For decades, the 60-year-old elder has witnessed how the cultural landscape in his village of Amganad in Banaue town and elsewhere in Ifugao has evolved from one generation to another.
Ifugao’s terraces are listed as a World Heritage Site, but these have also been on the endangered list of the United Nations Educational, Scientific and Cultural Organization (Unesco), citing the dwindling workforce and other social and environmental factors, including changes in management of watershed forests.
Tumucal and other villagers in Amganad still practice the indigenous system of farm management called “chawa” to sustain production of the homegrown rice variety.
Under chawa, a farmer enters into a verbal agreement with the owner of the land to cultivate it for a season. The harvest is to be divided equally in terms of rice bundles.
Rice terraces are strategically placed lower than the age-old “muyong,” the communal forest that serves as watershed from where irrigation water flows.
Changing weather patterns
Tumucal says the farmers are now beset by irrigation problems and they must preserve the muyong as it is also the source of materials for wood carving and basketry, a major industry in Ifugao.
“We’re experiencing a depleting source of water over the course of time. Even the weather has slightly changed patterns,” Tumucal said.
To reinforce farmers’ efforts to revive 540 hectares of abandoned rice terraces, the local government of Banaue has adopted chawa and extended the agreement period to three years.
Since the local government began the practice of chawa in 2010, it has kept the rice terraces from further degradation, according to Gov. Jerry Dalipog.
He says the scheme is a multipronged approach that also gives farmers extra income by employing villagers as cultivators.
Taking cue from the conservation effort in Banaue, the provincial government will boost its rehabilitation program for the rice terraces with more than P194 million in funds, starting 2020.
The program focuses on the five clustered terraces collectively declared a World Heritage Site by the Unesco in 1995—Batad and Bangaan in Banaue, Nagacadan in Kiangan town, central Mayoyao in Mayoyao town, and the whole of Hungduan town.
Dalipog says he has already informed several concerned parties and conservation partners about the plan.
The Globally Important Agricultural Heritage Systems says the rice terraces are “in a very critical stage of deterioration,” citing a study by the Department of Environment and Natural Resources in 2008.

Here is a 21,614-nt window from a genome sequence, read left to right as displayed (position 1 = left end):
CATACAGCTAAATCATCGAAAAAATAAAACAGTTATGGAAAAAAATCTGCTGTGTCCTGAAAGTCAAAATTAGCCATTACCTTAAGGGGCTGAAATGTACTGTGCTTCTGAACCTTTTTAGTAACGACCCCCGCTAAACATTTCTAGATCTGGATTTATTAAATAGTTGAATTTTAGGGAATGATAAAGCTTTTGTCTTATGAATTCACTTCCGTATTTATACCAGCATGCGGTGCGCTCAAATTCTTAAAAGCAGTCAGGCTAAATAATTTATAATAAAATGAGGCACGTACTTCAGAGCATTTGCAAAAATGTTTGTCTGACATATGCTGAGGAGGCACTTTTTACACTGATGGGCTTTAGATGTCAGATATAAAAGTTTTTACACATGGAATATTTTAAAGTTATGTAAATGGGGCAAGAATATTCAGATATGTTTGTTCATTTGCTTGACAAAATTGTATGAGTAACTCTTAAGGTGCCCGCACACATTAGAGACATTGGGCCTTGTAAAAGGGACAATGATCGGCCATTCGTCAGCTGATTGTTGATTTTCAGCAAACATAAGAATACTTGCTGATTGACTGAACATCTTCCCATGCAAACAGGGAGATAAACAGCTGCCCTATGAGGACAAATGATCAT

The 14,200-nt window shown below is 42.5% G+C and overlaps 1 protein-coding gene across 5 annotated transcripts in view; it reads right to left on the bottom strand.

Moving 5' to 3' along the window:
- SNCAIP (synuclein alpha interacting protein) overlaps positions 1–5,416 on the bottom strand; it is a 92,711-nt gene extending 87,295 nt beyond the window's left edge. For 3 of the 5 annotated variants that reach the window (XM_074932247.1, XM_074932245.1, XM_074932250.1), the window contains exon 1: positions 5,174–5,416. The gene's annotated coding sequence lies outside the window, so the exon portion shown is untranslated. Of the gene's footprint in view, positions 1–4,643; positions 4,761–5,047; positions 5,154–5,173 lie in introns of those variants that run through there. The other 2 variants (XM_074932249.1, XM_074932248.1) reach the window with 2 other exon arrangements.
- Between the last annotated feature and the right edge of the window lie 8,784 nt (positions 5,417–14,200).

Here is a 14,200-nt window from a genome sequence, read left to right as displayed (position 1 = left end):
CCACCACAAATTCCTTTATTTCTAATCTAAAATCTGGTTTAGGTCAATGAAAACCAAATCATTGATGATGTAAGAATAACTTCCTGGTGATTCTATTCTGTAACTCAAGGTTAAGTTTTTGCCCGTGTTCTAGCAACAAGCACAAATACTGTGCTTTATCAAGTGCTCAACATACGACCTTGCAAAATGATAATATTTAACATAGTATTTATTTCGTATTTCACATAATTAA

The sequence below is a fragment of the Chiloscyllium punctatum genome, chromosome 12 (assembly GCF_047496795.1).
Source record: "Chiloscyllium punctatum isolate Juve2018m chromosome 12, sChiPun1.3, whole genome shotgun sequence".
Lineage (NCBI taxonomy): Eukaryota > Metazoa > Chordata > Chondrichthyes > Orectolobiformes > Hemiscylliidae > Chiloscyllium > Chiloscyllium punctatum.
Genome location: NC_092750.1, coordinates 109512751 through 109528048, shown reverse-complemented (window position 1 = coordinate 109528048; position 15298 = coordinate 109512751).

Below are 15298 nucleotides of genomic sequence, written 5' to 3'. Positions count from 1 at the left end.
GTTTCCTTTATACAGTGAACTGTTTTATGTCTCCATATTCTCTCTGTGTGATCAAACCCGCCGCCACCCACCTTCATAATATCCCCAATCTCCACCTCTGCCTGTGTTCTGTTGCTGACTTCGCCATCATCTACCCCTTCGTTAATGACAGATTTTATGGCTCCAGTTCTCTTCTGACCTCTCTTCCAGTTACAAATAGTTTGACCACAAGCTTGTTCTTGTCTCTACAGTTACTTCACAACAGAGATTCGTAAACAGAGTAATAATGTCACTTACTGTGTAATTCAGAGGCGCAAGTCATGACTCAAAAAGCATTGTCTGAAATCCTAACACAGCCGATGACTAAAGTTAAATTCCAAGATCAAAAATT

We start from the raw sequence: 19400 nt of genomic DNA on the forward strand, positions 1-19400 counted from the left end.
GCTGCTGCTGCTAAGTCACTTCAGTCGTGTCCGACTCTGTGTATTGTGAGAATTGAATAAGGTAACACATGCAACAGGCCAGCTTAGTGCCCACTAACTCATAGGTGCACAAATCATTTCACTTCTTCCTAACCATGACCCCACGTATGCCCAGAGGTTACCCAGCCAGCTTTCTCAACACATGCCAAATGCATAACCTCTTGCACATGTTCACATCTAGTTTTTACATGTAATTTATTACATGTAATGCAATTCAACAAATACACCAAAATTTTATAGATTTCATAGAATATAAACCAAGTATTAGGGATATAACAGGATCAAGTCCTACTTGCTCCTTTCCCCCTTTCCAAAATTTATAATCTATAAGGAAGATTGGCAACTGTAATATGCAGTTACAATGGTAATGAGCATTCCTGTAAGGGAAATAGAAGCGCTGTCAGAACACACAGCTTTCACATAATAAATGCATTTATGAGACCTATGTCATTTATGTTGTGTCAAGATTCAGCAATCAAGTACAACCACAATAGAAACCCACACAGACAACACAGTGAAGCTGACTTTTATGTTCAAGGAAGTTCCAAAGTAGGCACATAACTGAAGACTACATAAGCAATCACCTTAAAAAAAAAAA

The study, “The Ifugao Rice Terraces-Philippine Project Framework,” was done with the support of the United Nation’s Food and Agriculture Organization (FAO).
“The findings, while true at the time, might no longer be true more than a decade later, with millions of pesos worth of efforts poured in by various government agencies to rehabilitate the affected rice terraces,” says a FAO official in the Philippines.
This is apart from the efforts led by the local government in partnership with private and nongovernment institutions, the official says.
Dalipog says the chawa system was complemented with over P250 million worth of rehabilitation projects from public and private sources, pooled during his third term as Banaue mayor from 2016 to 2019.Bulk of the projects is a P109-million rehabilitation fund from the national budget, which is divided among the Banaue villages, except Batad and Bangaan.
The projects are being implemented by the Department of Public Works and Highways and include the P60-million allocation for the Batad and Bangaan rice terraces and P11 million for “trail development” from the Tourism Infrastructure and Enterprise Zone Authority.
Just like the Banaue formula, rice terraces subjected to conservation efforts will be dedicated to cultivating tinawon, which is indigenous to Ifugao.
Tinawon is marketed as a souvenir item to be sold at tourism destinations by private entrepreneurs.
Usually, preparation for “botnge” (palay seed bed) starts in December while the “hopnak” (sowing of seedlings) starts in January.
When the seedlings are about a foot long after a month, they will be planted in the rice fields. It takes six months before the grains are ready for “ahibotok” (harvest).
The cycle varies in every village, with some delayed for a month, depending on the weather.
Conserving the Ifugao rice terraces is among the core areas in the ambitious P4.125-billion, five-year development plan being crafted by the National Anti-Poverty Commission.
The plan envisions the Cordillera rice terraces to be “sustainable through indigenous knowledge systems and practices for food security” by 2030. If realized, it will be the most expensive single conservation plan in the country.
But the plan relies on funding from the general appropriations of regional line agencies and external development assistance.
Based on a draft, rice production in the region is expected to increase productivity by 10 percent and decrease production costs by 10 percent by the plan’s end year in 2023.
Dr. Leah Enkiwe-Abayao, director of the Cordillera Studies Center at the University of the Philippines Baguio, says the high cost of production and maintenance, aggravated by surging inflation, remains the main problem for rice terraces.
Inputs do not exceed outcome for most farmers, forcing many to abandon rice farming for better yielding cash crop or jobs, says Abayao, a native of Mayoyao.
This is worsened by the seemingly lack of interest among the younger generation to pick up rice farming, a lingering problem, she adds.